While it’s essential to know the early signs and symptoms of genital warts, there are steps you can take to prevent them. If you keep your immune system strong, your body can repel HPV or even destroy it after you’re infected, and you’ll never develop warts. Lifestyle habits such as smoking and drinking can weaken your immune system, as can excessive stress. Most important, practice safe sex. Always use a condom, and do your best to avoid sexual intercourse with individuals you know are infected. If you’re having sex with a person who has had sex with many others or if you don’t know their sexual history, insist that they undergo testing for venereal diseases first. Have a regular checkup with a medical professional.
If you think you have any symptoms or signs of genital warts, you are well advised to consult a doctor. If you are infected, early treatment will help keep the warts from worsening.
Other reasons for medical intervention include:
- You may have other kinds of infections.
- You are contagious if you do have warts.
- You may have a cancer-causing virus instead.
- You risk the health of your baby if you’re pregnant or trying to become pregnant.
- You will learn how to do self-exams.
A medical diagnosis can bring you peace of mind if you have a harmless growth.
Not Every Genital Bump Is a Wart
Various kinds of lumps and bumps can make an appearance in or around your genitalia. If your question is about genital warts vs pimples, you can find answers here. Other bumps are less common. Some are worrisome and others are entirely harmless. Some are as simple as an ingrown hair.
- You know it’s a sebaceous cyst rather than a wart if it’s a small yellow bump that feels hard. Cysts occur when oil glands are blocked. They aren’t a problem unless they get infected, so it’s a good idea to have genital cysts monitored by your health care professional.
- Grooming and skin care products can irritate your skin and cause dermatitis. You’ll know it’s dermatitis because it starts as a rash. It usually only becomes a bump when you scratch or dig at it.
- Molluscum Contagiosum is a skin condition that is generally harmless, although it’s contagious. Most people get it from sexual encounters, but it can be spread in other ways. Molluscum are little flesh-colored bumps that look waxy. They may be dimpled on top, rather than lumpy or rough like warts. Medical treatments are available if the bumps are itchy or become irritated.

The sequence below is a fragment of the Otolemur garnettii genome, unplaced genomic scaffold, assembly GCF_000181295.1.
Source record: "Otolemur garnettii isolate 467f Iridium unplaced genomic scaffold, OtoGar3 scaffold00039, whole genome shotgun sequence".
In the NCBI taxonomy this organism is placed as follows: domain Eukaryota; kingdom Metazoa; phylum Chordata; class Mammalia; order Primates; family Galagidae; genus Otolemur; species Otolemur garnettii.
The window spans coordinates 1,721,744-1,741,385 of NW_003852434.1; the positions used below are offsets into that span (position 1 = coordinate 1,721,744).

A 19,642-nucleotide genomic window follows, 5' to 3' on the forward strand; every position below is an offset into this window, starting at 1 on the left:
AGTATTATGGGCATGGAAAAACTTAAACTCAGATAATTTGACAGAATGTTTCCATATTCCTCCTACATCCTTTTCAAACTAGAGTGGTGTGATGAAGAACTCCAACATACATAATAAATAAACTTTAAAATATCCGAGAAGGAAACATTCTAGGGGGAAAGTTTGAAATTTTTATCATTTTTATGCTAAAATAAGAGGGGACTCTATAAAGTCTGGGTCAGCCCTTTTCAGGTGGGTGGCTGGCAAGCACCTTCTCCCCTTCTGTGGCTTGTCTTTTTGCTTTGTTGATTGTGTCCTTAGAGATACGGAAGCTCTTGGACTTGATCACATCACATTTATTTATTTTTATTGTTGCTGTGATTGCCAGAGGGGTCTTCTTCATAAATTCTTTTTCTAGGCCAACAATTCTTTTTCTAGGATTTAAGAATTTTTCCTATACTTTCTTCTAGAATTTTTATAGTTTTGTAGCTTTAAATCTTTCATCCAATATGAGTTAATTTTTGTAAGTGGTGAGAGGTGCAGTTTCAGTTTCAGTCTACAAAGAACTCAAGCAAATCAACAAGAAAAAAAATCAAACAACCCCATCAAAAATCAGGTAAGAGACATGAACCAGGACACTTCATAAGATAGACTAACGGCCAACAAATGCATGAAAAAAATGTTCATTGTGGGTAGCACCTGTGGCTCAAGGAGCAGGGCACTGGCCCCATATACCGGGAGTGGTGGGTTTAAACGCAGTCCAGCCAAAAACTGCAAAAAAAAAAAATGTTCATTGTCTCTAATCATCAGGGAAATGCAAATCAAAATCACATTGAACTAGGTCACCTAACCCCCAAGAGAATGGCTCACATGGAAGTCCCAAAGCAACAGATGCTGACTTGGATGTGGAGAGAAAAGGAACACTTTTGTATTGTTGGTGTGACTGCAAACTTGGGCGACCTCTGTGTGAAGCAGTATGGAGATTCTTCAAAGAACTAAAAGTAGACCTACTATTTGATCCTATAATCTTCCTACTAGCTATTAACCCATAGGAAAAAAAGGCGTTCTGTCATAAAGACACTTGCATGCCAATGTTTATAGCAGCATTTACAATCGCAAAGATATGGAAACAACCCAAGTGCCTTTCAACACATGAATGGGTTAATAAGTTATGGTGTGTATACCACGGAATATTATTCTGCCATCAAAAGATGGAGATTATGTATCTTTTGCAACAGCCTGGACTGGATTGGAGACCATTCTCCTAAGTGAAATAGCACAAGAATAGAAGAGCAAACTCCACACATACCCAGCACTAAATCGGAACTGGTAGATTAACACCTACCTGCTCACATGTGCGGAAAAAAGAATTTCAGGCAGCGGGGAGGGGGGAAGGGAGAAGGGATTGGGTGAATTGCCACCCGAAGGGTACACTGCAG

Certain types of lumps and bumps are exclusive to males. These include:
- Lymphocoele. It’s a swelling involving a lymph channel and can be either smooth or rough. It appears cord-like rather than warty. Lymphoecoele is harmless and usually disappears as time passes. If the swelling is painful, medical treatment is recommended.
- Parafrenular glands. These are small glands near the head of the penis. They differ from warts in that they are smooth. They are normal and don’t require any treatment.
- Pearly penile papules. These are glands that are more prominent or numerous in some men. Despite their rather alarming appearance, they are normal and no treatment is necessary.
None of these bumps are cancerous nor do they turn into cancer.
Males and females can both develop Fordyce Spots. These are small patches of glands that occur on the shaft of the penis or on the vulva. They are not contagious. They may be white, red, or reddish-yellow. Fordyce Spots are normal and do not require treatment. There may be just a few or there may be hundreds.
Except for molluscum, none of these conditions are contagious, and none are the early signs or symptoms of genital warts. They don’t turn into warts, nor do they make you more susceptible to HPV or genital warts.
Of course, there are also various kinds of genital cancers, so you should always consult a health care practitioner whenever you notice any kind of genital lump or bump. Genital itching, pain, bleeding, or irritation is not normal and should be checked by a medical professional. If you develop aching muscles, chills, or a fever, you may have an infection and it’s important to call your doctor as soon as possible.
Genital warts don’t have to destroy your sex life, but you do need to talk to a sexual partner about any genital lumps and bumps he or she has. This is important for your own health, especially if it’s someone you’ve not had sex with before. If you have genital warts, then insist on using a condom to protect the other person from infection. Condoms don’t offer complete protection, but they’re better than nothing. Be aware of the signs and symptoms of early genital warts and examine your sex organs on a regular basis. That way you’ll know if you have new lumps or bumps and can get treatment if necessary.